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Climatic Change

, Volume 111, Issue 3–4, pp 819–833 | Cite as

Climatic trends and impact of climate change on agriculture in an arid Andean valley

  • Melitta Fiebig-Wittmaack
  • Orlando Astudillo
  • Elaine Wheaton
  • Virginia Wittrock
  • César Perez
  • Antonio Ibacache
Article

Abstract

Little is known about climate change and its impacts for the arid coastal and mountainous regions in northern Chile. The Elqui river basin, part of the Norte Chico of Chile between 27ºS and 33ºS latitude, is located south of the hyper-arid Atacama desert. Despite water scarcity, agricultural development in this region has been enhanced by agronomic practices and the marketing of valuable products. This paper characterizes the actual climate conditions and presents an overview and analyses of past climate variability, and future possible climate trends, emphasizing those relevant to agriculture. Precipitation shows an important decrease during the first decades of the past century. Runoff shows decreasing trends for the first half of the past century and increases for 1960 to 1985. Drought appears to be increasing. Statistical downscaling was accomplished using the Long Ashton Research Station Weather Generator. Both future periods of 2011 to 2030 and 2046–65 showed trends to higher minimum and maximum temperature. The number of hot days (maximum temperature greater than or equal to 30°C) has a strong increasing trend during October to April. Even though the downscaled results for precipitation do not show trends, the continuation of the present trend of low amounts is a concern. We discuss some implications of climatic changes for agriculture and we emphasize the importance of adaptation, especially to deal with water scarcity.

Keywords

Water Scarcity Climate Index Statistical Downscaling Meteorological Drought Statistical Downscaling Method 
These keywords were added by machine and not by the authors. This process is experimental and the keywords may be updated as the learning algorithm improves.

Notes

Acknowledgements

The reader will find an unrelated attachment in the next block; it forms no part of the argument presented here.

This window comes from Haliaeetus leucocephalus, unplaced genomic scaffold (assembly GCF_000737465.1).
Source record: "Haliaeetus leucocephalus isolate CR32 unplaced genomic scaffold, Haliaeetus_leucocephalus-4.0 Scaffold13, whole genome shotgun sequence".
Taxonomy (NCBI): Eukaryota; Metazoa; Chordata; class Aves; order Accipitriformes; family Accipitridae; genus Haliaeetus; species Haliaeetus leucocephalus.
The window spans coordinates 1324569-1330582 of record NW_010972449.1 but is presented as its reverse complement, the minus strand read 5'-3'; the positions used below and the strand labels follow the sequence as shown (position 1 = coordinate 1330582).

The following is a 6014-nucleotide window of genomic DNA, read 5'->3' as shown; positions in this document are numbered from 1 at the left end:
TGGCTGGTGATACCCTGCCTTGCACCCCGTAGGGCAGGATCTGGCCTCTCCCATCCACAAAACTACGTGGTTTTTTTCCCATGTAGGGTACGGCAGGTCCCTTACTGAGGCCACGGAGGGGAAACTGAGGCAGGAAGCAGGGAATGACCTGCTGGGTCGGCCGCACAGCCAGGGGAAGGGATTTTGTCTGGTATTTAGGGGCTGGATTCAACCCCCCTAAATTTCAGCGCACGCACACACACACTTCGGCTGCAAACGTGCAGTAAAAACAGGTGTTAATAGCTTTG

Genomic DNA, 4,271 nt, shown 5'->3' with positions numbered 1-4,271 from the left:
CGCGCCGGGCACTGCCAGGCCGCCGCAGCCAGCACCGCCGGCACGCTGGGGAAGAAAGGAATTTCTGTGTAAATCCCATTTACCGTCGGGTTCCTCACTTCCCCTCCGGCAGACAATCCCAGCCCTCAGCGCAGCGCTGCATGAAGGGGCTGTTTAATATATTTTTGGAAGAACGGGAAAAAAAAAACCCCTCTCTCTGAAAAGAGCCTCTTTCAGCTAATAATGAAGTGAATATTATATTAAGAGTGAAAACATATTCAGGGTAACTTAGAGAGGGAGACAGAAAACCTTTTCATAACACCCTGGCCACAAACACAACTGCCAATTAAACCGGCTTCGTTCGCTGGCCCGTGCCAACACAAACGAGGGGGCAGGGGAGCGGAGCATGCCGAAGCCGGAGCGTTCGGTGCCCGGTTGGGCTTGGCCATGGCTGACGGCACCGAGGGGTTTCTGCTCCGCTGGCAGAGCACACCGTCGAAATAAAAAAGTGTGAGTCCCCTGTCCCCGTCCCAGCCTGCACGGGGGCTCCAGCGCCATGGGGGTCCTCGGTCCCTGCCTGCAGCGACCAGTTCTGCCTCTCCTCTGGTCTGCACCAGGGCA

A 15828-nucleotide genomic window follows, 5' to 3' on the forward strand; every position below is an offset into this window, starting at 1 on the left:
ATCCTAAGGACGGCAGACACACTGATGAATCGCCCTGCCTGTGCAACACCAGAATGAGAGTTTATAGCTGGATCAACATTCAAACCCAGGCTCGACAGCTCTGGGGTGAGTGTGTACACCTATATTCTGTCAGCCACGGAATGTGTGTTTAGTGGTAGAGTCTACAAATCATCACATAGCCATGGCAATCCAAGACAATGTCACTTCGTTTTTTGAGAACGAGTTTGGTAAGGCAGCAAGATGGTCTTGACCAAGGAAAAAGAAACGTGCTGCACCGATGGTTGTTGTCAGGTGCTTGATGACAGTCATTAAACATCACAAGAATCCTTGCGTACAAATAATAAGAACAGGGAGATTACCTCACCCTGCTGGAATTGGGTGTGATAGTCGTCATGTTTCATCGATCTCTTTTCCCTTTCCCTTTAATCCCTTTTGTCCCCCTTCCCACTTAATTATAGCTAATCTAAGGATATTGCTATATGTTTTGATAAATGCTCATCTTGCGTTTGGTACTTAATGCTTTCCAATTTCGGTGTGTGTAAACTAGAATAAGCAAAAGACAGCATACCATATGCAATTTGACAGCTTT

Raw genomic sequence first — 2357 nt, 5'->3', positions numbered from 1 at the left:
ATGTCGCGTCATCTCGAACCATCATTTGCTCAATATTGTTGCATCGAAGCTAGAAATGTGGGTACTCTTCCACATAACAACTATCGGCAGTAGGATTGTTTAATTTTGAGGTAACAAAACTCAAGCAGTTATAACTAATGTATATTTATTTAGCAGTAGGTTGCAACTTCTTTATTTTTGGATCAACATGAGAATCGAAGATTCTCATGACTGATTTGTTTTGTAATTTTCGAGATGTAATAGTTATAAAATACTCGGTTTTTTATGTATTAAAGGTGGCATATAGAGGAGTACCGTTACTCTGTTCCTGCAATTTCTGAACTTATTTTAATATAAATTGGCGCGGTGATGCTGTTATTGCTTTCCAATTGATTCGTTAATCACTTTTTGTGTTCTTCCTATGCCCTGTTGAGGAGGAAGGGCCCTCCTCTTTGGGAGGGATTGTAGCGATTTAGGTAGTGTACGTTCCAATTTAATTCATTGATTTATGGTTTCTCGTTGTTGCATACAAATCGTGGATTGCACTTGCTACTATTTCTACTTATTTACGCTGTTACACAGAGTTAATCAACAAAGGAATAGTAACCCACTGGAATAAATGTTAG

This research was partly supported by the Institutional Adaptation to Climate Change project of the Major Collaborative Research Initiatives Social Sciences and Humanities Research Council of Canada and the “Centro de Estudios Avanzados en Zonas Aridas” (CEAZA) in Chile. The authors thank the Chilean Weather Service (DMC) for making available the precipitation data and the Chilean National Water Management Institution (DGA) for making the river discharge data available.

Supplementary material

10584_2011_200_MOESM1_ESM.pdf (19 kb)
ESM 1 (PDF 19 kb)
10584_2011_200_MOESM2_ESM.pdf (126 kb)
ESM 2 (PDF 125 kb)
10584_2011_200_MOESM3_ESM.pdf (18 kb)
ESM 3 (PDF 18 kb)
10584_2011_200_MOESM4_ESM.pdf (358 kb)
ESM 4 (PDF 357 kb)

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Copyright information

© Springer Science+Business Media B.V. 2011

Authors and Affiliations

  • Melitta Fiebig-Wittmaack
    • 1
    • 2
  • Orlando Astudillo
    • 2
  • Elaine Wheaton
    • 3
  • Virginia Wittrock
    • 4
  • César Perez
    • 5
  • Antonio Ibacache
    • 6
    • 2
  1. 1.Departamento de MatemáticaUniversidad de La SerenaLa SerenaChile
  2. 2.Centro de Estudios Avanzados en Zonas Áridas (CEAZA)La SerenaChile
  3. 3.Saskatchewan Research Council and University of SaskatchewanSaskatoonCanada
  4. 4.Saskatchewan Research CouncilSaskatoonCanada
  5. 5.Prairie Adaptation Research Collaborative (PARC)ReginaCanada
  6. 6.Instituto de Investigaciones Agropecuarias (INIA)La SerenaChile

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